Unveiling AI in Academia
Insights from the University of Baltimore's Study
In September 2023, Ithaka S+R kicked off its Making AI Generative for Higher Education project, a two year collaboration with 19 universities who are committed to learning about generative AI’s impact on higher education and developing institution-specific strategies to best leverage the technology. This fall and winter, each university in the cohort has been focused on assessing the needs and experiences of their campus communities in relation to generative AI. One of these institutions, the University of Baltimore, surveyed their faculty, staff, and students about generative AI in Fall 2023. Their findings offer a unique perspective on the effects and implications of generative AI at a graduate and transfer student focused public university that serves non-traditional and returning adult students. The following blog post, authored by the local team responsible for the survey, discusses their findings.
In an era where technology intertwines with every facet of our lives, artificial intelligence stands at the forefront of this revolution, particularly in the academic sphere. The University of Baltimore recently conducted a comprehensive study of faculty, staff, and student perceptions of AI. This survey sheds light on how these diverse groups view the role and potential impact of AI in the educational landscape.
Findings from the study reveal a discrepancy in faculty and students’ familiarity with AI tools. Faculty members, contrary to popular belief, demonstrated higher familiarity with advanced AI tools like ChatGPT and Google Bard. In contrast, students were more inclined towards basic tools like Grammarly. More importantly, students increasingly view AI tools as vital for enhancing their learning, due to these tools’ abilities to make educational content more accessible and understandable. Additionally, students perceive that AI can boost their competency and autonomy, which are key components of intrinsic motivation.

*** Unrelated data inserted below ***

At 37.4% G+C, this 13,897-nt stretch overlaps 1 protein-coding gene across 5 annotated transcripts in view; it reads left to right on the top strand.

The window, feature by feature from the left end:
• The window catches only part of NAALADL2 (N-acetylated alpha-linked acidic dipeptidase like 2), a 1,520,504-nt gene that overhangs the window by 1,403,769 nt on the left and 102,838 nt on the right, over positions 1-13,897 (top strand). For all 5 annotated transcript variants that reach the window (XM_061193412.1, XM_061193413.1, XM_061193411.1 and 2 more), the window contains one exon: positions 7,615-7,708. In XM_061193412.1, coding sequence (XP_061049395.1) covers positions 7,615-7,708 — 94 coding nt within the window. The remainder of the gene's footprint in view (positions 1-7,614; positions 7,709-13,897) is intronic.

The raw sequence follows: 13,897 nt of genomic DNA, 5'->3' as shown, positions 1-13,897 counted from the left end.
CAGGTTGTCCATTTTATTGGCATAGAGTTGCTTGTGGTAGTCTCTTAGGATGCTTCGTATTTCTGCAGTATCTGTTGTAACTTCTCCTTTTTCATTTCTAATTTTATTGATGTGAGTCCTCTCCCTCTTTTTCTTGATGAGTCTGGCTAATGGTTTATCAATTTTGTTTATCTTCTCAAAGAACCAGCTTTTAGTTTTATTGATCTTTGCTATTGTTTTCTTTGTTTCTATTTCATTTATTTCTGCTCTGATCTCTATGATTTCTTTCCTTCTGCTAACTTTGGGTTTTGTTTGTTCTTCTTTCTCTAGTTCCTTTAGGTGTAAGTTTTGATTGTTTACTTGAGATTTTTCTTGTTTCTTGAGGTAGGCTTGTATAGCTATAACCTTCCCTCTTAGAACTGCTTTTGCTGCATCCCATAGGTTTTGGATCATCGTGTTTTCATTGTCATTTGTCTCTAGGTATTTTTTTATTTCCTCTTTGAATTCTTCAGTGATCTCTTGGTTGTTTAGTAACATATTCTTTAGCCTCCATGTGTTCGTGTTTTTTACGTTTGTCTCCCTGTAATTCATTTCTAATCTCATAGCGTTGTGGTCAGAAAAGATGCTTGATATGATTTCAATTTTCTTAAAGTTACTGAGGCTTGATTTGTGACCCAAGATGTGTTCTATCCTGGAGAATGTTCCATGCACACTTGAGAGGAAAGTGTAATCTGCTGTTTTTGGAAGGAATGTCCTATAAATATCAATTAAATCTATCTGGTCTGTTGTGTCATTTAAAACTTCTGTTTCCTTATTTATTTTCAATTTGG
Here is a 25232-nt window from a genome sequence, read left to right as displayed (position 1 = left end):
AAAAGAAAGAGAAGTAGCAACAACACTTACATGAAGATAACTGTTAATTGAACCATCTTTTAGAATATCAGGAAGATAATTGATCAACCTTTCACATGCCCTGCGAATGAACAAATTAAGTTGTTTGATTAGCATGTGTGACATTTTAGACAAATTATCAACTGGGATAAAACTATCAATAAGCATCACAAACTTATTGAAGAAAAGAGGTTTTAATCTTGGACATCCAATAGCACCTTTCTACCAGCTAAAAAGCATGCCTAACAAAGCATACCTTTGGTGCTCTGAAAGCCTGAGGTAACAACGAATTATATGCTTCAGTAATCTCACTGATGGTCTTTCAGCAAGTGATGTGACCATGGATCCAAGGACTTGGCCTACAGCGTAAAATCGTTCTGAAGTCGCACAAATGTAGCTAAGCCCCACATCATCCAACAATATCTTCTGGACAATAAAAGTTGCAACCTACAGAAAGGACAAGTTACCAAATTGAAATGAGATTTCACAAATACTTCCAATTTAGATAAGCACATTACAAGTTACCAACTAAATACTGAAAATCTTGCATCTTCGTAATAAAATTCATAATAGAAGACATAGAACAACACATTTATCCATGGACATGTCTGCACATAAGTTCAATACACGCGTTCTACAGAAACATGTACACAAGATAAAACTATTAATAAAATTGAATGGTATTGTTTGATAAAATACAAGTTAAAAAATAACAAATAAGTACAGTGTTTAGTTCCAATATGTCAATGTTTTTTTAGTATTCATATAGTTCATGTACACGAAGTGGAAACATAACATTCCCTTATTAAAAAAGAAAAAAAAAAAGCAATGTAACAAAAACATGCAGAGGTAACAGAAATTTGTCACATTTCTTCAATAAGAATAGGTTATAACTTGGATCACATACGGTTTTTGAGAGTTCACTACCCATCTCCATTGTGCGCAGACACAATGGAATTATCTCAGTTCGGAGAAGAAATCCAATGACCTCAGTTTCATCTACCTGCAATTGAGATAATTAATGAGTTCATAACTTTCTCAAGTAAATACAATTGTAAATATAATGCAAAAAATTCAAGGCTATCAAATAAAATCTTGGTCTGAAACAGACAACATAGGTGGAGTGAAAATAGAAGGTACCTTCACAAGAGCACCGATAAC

However, this technological integration isn’t without its challenges. Faculty and students expressed concern that overreliance on AI could erode critical thinking skills, while some conversely believe that developing students’ ability to work with AI may increase critical thinking and problem-solving skills. AI presents opportunities for innovation in education, especially in academic writing. It can assist in developing writing strategies when combined with academic support like workshops and peer tutoring. Students emphasized AI’s role in brainstorming, argument development, and helping them to understand genre-specific conventions. AI can also help to level the playing field for first-generation college students, while also helping students whose native language is not English improve their writing skills.
The ethical implications of AI in academia, particularly regarding academic integrity, authorship, and original content creation, formed a critical aspect of the study. Faculty and staff expressed significant concerns about AI’s potential to enable academic dishonesty, a reflection of the broader apprehension about the technology’s misuse. On the other hand, students presented a divided stance on the ethical use of AI in their coursework, hinting at an experiential divide in the perception of AI’s ethical dimensions. This may stem from factors such as personal exposure to AI (e.g., faculty have greater experience with AI), the nature of the course work (e.g., difficulty level), and differing educational backgrounds (e.g., first-generation college students). This divergence in views necessitates a nuanced approach to AI’s incorporation in educational settings, balancing its transformative potential against ethical considerations.
In terms of the perceived usefulness of AI tools for educational purposes, the study uncovered a marked difference between student and faculty comfort and optimism towards using AI in the classroom. Students displayed a notable openness to leveraging AI tools for enhancing their learning experiences, particularly in areas like personalized learning and gamification. This enthusiasm contrasts with the faculty’s more cautious and tempered approach to integrating AI into educational paradigms.
As we embrace this AI-driven era in education, the University of Baltimore study offers valuable insights. It not only illuminates current perceptions of AI but also sets the stage for future developments in AI-driven educational innovation. Balancing the integration of AI with ethical considerations and an informed understanding of its potential and pitfalls is paramount. The study, in essence, serves as a call to action for academia to harness the full potential of AI responsibly, listen to faculty and student voices, understand the impact on learning for the university community, and provide a data-driven approach to enhance the educational experience while upholding the highest ethical standards.
Learn more about the University of Baltimore’s AI projects.